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U.S. school district blames social media for worsening mental health among students

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Seattle’s public school district has filed a lawsuit, which claims social media is driving poor mental health

Students are suffering from a mental health crisis spurred by big tech, according to a lawsuit filed by the Seattle public school district.

It claims the school’s ability to educate has been impacted by the mental health crisis.

The lawsuit was filed against Alphabet, Meta, and ByteDance—the parent companies of Google; Facebook; and TikTok respectively.

The U.S. District Court heard the social media companies purposefully designed their platforms to lure younger people, and are behind a rising mental health crisis in the U.S.

Schools have reportedly been forced to take additional steps to train teachers, and work with students to alleviate their mental health concerns.

“Defendants have successfully exploited the vulnerable brains of youth, hooking tens of millions of students across the country into positive feedback loops of excessive use and abuse of Defendants’ social media platforms,” the lawsuit said.

In emailed statements to Reuters, Google said it has introduced “strong protections and dedicated features to prioritize their well being.”

The lawsuit seeks compensation for monetary damages and other penalties.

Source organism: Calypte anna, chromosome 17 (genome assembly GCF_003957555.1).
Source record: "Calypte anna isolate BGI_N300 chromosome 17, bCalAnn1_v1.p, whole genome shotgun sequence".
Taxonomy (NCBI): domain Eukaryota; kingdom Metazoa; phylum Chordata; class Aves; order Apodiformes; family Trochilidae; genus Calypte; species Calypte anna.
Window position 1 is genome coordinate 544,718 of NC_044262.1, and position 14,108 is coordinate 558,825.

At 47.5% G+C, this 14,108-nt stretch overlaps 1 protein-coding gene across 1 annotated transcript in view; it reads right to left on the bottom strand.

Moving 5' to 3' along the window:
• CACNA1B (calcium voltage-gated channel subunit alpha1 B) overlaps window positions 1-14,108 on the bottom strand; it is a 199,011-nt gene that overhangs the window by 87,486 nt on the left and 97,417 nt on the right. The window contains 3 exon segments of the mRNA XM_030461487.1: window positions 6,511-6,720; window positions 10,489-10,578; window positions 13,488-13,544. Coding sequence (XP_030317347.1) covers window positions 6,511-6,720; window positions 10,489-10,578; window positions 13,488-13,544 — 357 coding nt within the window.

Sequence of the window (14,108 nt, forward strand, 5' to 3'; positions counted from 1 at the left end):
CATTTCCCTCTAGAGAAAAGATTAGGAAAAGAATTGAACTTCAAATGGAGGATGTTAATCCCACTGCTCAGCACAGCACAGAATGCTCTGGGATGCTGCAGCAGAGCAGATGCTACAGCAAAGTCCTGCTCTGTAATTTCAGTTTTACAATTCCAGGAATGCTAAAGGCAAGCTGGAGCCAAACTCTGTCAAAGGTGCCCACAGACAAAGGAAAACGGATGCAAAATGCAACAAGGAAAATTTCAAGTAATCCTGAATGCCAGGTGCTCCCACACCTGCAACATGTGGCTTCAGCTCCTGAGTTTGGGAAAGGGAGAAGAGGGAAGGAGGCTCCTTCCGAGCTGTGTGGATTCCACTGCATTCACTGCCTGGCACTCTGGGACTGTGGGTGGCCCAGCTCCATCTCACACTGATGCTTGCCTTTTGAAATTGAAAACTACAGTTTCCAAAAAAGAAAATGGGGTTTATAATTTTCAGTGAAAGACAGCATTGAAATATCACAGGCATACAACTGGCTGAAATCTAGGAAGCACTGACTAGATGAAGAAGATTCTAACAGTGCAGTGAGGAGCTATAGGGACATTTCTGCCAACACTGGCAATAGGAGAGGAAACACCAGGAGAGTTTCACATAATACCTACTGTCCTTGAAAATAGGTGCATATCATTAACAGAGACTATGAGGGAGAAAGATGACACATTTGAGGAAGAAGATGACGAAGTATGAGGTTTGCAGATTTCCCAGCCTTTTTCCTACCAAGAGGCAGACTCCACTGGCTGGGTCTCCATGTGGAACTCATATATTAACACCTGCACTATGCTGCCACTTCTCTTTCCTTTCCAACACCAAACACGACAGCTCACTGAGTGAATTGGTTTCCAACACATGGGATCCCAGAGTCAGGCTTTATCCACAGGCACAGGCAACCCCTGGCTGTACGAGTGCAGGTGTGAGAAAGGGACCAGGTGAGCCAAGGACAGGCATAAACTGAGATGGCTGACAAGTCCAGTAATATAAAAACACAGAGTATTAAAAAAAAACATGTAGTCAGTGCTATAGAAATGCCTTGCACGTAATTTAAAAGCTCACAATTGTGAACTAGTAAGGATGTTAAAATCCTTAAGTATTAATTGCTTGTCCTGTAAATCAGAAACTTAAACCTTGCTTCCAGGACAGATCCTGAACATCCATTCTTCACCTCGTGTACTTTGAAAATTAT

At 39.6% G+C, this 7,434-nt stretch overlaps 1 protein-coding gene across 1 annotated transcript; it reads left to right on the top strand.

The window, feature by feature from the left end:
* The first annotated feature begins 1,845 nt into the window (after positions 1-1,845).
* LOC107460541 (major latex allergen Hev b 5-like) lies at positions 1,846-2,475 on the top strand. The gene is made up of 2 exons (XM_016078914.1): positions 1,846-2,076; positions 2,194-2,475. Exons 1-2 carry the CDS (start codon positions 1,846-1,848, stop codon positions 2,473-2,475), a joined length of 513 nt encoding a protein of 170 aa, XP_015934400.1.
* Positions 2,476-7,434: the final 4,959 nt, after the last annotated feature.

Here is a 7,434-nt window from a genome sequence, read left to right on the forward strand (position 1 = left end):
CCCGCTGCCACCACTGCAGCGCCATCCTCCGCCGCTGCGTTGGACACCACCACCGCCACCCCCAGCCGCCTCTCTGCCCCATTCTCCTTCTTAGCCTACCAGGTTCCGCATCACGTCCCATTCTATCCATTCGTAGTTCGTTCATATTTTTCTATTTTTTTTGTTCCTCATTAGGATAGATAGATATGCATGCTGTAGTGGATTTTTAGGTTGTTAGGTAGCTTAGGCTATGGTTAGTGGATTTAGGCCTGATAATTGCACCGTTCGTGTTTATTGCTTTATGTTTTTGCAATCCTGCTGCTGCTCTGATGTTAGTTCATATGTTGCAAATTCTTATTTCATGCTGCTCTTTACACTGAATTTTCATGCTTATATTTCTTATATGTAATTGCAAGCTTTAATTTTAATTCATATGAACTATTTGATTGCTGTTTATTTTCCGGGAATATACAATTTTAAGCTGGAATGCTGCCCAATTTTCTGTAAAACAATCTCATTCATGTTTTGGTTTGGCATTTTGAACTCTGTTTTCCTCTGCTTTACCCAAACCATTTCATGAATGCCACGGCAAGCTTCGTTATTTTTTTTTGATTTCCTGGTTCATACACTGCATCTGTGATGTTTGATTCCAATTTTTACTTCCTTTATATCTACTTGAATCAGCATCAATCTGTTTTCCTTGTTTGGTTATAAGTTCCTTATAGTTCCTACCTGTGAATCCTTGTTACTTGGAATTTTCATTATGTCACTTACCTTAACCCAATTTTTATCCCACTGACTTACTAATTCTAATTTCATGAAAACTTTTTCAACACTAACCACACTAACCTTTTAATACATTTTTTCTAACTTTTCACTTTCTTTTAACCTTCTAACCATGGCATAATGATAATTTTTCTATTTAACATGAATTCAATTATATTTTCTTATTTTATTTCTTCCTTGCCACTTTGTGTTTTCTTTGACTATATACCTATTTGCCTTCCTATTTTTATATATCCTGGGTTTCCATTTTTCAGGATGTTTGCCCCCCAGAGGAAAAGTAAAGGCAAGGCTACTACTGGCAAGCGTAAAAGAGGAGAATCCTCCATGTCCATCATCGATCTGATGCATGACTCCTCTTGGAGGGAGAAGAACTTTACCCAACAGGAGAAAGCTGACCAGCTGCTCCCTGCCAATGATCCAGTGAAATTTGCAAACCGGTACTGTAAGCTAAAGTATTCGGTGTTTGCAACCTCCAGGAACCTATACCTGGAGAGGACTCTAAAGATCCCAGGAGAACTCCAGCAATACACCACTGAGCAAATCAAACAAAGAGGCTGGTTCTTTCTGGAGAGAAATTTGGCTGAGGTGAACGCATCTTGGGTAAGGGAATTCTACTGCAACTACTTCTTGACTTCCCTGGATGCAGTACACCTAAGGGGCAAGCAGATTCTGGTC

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TikTok could be banned in the United States

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TikTok in the firing line after Chinese balloon was shot down

 
China has hit back at the U.S. after officials shot down a suspected Chinese spy balloon off the coast of South Carolina.

Washington says it was being used to monitor strategic sites.

But Beijing rejects this – claiming the balloon was a civilian airship used to monitor the weather.

The incident is just the latest in a long line of diplomatic disputes between the two countries.

Now, TikTok could be banned in the U.S. in the wake of the incident.

Republicans are now pushing for Washington to distance itself from the Beijing-based app. #trending #featured

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Companies to pay extra for verified Twitter accounts

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Elon Musk has announced that companies and brands will have to pay $1,000 per month – plus an additional $50 per sub-account – to get verified check-marks on Twitter

The new pricing falls under the new Twitter Blue for Business service.

Within the next few months, only paying Twitter customers will have verified status.

Twitter has stacked on $12.5 billion in debt, and this move hopes to increase subscription revenue to meet Musk’s obligations.

Advertisers halted spending on Twitter after the takeover, but Twitter has since announced partnerships with two brand-safety vendors to win back marketers.

Musk also announced that Twitter would start sharing ad revenue with creators for “ads that appear in their reply threads”, but didn’t provide further detail.

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BMW to invest €800 million in Mexico

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BMW is set to invest €800 million in Mexico, to produce its next generation of high-voltage and fully electric batteries

 
The carmaker is looking to convert more than half of its sales into all-electric cars by 2030.

Construction will begin next year with production beginning in 2027.

The announcement follows several other major expansions from the automaker in recent months, including a $1.7 billion investment in the United States.

The move will add around 1,000 new jobs to its Mexico operations.

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